Dasha’s dream of being a dental assistant almost died

Housing and tuition can make a dream come true

Dasha dreamed of being a dental hygienist. And while the state provides free education in many fields, this was not the case for dentistry. So Dasha’s grandparents paid for her education from their pensions. It wasn’t easy, especially because Dasha’s grandmother was ill.

Then, a year before graduation, Dasha’s grandmother died and her grandfather began drinking. Dasha was studying hard and didn’t have time to add a job, but somehow needed to pay for housing and tuition. 

So Last Bell stepped in. Our staff helped Dasha find a place in a social dorm, where her cost of living would be reduced. And we were able to help pay for her studies. 

Now, Dasha’s dream has been fulfilled! At graduation, she was so happy about her achievement. Staff member Luba shared, “Thank God for our organization, for people who donate finances for orphans. It’s so important!”

Dasha is looking for a job as a dental assistant. She called Luba recently to make plans. We pray that Dasha experiences God’s deep love through our concern for her future.

Left: Dasha with staff member Lena A.

Your gifts made it possible for us to step in and make sure Dasha’s dream didn’t fall apart after she’d put in so much time and effort. Many thanks for your generosity and your prayers!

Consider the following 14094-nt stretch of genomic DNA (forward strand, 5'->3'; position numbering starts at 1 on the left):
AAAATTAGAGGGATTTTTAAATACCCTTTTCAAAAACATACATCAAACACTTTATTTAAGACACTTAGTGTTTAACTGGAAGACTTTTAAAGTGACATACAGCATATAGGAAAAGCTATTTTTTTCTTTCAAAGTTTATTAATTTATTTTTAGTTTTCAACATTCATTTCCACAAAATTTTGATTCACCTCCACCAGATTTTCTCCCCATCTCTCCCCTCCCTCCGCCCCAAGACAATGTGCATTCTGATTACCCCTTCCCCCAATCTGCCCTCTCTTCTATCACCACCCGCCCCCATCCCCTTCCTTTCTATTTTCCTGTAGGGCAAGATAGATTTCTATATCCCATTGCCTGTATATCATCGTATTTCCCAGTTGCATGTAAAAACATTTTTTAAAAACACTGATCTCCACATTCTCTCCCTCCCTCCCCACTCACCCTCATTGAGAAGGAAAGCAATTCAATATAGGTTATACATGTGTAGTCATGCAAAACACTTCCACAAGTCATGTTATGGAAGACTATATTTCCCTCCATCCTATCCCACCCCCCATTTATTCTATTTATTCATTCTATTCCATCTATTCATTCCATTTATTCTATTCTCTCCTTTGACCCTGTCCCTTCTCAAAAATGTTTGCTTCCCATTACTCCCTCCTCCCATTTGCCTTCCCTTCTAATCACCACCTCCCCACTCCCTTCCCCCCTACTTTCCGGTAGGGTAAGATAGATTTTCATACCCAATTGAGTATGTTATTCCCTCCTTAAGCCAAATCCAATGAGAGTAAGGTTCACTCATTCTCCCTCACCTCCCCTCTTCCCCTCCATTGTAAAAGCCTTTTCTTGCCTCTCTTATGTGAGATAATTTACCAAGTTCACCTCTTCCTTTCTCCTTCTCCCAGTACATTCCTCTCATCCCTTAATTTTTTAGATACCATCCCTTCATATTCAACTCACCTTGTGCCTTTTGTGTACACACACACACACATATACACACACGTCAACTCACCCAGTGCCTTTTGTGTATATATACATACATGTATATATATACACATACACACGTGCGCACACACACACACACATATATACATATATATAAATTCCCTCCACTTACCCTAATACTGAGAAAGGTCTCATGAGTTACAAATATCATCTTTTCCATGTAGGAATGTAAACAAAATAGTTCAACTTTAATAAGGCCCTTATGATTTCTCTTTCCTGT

Monthly supporters Dre & Tony tell their story

We’re so thankful for each one of our DRUZI – our recurring donors. Some give monthly and some quarterly. You decide what works for you! 

Andrea and Anthony Kline have been giving to Last Bell monthly for over five years. They shared this testimony about why they love giving to Last Bell:

Thank you for your kind words, friends! We love hearing that Last Bell is a nonprofit our supporters have thoughtfully and prayerfully chosen.

As monthly donors, Dre and Tony are founding members of DRUZI. Will you be the next new member? Even $20 per month helps us invest in long-term mentorship and care of orphaned youth. Learn more about the impact of your monthly gift by clicking “DRUZI” at the top of the page or at this link:

DRUZI

Thanks so much for listening and caring!

What makes a good friend? Introducing DRUZI

Perhaps kindness… interest in your life… patience… gentle admonition when needed… and of course faithfulness even when times are tough. Last Bell’s youth are blessed with the friendship of our staff, volunteers in Ukraine and the USA, and those who give and pray. 

Our new program, DRUZI, names a very special group of friends: recurring donors. “Druzi” means “friends” in Ukrainian. Our DRUZI keep showing up faithfully, month after month!

Even a small recurring gift can make a big impact.

$5 provides tea and snacks for a one-to-one mentorship meeting each month.

$20 provides medication and antibiotics for one child in our Stop the Cycle program each month.